Reading some outdoor magazines and watching the Outdoor channel on hunting in Africa, I started to get the fever again. It’s true what they say, that once you go to Africa it get in your blood and you have to go back. This was going to be my third trip to the dark continent.
I sent an email to my good friend and PH Alex Duvenage of Kudu Adventure Safaris asking if he had any openings in September. He replied that he could take me Sept 12th to the 20th. My wife Diane would be accompanying me on this trip so we started making plans. This was going to be a six day hunt but we needed to allow two day before and two days after for travel time. We booked our flights, got the needed vacation time and were ready to go.
Seeing an article in the Safari Club magazine about the SCI Blue Bag I decide to get so more information. I called Karen Crehan with SCI and got some more details. The Blue Bag is something you bring to Africa loaded with medical and school supplies maybe some toys, stuff animals or whatever you think these kids could use. We would go to a local school and deliver the bag to the kids. Karen sent us a list of possible items to bring. We had all summer to acquire the items we were going to bring with us. Everyone we talked to wanted to help out. My dentist gave me a case of tooth brushes and tooth paste. A local store gave us a discount on some school and medical supplies. We also had some stuffed animals, t shirts, knap sacks and two soccer balls. The bag was packed full. With everything set it was just a matter of time to wait till Sept.
Sept 11th arrived and we took our first leg of the journey from Minneapolis to Atlanta. After a five hour layover we boarded our 15 hour flight to Johannesburg. Being in a wheelchair was not a problem. The airlines were very accommodating and eager to help make my flight a safe and enjoyable affair. We landed in Jo’berg about 7:30 pm and once we cleared customs we met Alex. We loaded all our gear into his truck and we were off to a bed and breakfast for the night. When we arrived at the B+B I noticed a big flight of stairs going up to the restaurant. I was trying to figure out how I was going to go up the stairs in a chair but Alex had a plan. Alex and a helper carried me up while Diane brought up my chair. After a great dinner it was off to bed for a good night’s sleep and dreams about my African adventure.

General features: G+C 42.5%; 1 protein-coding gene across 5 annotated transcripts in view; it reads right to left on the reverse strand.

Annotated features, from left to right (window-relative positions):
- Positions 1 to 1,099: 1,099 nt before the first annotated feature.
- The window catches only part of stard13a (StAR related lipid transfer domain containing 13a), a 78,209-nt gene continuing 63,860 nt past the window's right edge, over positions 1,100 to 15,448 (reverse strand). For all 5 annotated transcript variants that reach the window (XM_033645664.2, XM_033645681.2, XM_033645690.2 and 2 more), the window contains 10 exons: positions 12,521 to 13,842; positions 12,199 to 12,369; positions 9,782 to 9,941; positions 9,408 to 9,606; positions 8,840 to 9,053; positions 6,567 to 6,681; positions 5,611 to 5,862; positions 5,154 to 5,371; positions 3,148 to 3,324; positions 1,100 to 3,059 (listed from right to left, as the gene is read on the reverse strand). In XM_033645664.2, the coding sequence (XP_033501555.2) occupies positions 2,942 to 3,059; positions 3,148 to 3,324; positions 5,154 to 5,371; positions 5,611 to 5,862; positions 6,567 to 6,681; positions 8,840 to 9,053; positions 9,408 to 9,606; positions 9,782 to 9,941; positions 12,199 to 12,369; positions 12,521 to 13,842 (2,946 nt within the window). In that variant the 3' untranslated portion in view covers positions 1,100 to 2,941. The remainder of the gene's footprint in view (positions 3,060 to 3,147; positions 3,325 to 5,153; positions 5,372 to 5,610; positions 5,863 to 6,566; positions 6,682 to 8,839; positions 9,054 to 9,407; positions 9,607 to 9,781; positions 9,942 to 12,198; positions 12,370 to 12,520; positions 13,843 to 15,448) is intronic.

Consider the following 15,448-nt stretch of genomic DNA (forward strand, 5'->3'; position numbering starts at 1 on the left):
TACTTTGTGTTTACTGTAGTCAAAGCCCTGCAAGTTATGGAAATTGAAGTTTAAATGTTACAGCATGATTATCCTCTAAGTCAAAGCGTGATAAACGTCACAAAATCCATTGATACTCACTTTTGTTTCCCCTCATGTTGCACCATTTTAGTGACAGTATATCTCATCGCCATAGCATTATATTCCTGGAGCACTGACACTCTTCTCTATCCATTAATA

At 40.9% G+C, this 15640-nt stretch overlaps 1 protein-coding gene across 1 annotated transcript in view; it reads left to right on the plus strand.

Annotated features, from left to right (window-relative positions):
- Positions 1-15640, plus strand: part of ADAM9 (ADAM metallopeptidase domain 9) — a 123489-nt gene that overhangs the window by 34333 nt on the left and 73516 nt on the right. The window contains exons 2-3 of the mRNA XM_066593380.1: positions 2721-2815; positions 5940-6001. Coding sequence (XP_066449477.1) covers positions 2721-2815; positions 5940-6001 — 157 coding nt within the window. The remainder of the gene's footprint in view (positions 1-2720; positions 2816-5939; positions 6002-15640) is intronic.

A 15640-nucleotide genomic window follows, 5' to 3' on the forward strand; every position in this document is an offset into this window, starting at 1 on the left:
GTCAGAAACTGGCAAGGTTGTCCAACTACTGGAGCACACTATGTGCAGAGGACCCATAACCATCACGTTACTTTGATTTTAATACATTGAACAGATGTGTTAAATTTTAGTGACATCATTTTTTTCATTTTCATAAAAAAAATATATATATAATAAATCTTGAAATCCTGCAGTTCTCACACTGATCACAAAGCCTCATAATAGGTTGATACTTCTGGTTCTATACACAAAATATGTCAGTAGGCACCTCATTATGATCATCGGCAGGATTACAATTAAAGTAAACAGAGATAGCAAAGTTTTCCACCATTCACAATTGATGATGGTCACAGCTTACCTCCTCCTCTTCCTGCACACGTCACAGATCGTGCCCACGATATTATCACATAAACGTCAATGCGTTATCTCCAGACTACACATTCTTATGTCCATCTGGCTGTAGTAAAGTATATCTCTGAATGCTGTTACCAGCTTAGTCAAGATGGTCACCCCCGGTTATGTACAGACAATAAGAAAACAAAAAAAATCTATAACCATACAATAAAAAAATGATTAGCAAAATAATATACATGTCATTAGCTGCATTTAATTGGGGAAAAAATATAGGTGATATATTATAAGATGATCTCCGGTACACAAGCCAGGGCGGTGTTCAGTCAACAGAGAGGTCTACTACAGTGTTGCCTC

Next morning Alex and his skinner, tracker Zwely picked us up and we were off for the 4 hour ride to Malta Mamba. Malta Mamba is a 23,000 acre hunting concession that we would be using. It was noon when we arrived and we met camp managers Pierre and Leizel and the rest of the staff. After a quick lunch I went out to shoot my crossbow to make sure it was still zeroed in. We got all our gear organized and loaded on the pickup, changed clothes, grabbed some snacks and water and we were ready to go.
Alex was going to join Diane and I on the first sit so with great anticipation we headed out. Just as we were about to leave, Pierre came to the pickup to talk to us. He said that the ground blind we were going to had an eland there that was sick and if we saw it he asked us to go ahead and take it. This was kind of a different approach, a camp manager asking me to shoot an animal for him but this was okay by me. We said our goodbyes and drove out of camp to one of the many ground blinds.
The blind was overlooking a water hole and with conditions being very dry water was a big attraction. Alex set up a target and I took one shot just to make sure things were still on. We unloaded our gear and threw it in the blind and Zwely helped roll me in. As Zwely drove the truck away we got settled in and sat back to wait for the animals to start coming back to the water.
The action was starting to heat so be sure and catch next month’s column to see what game came to the water hole.
For more please go to: The Disabled Hunter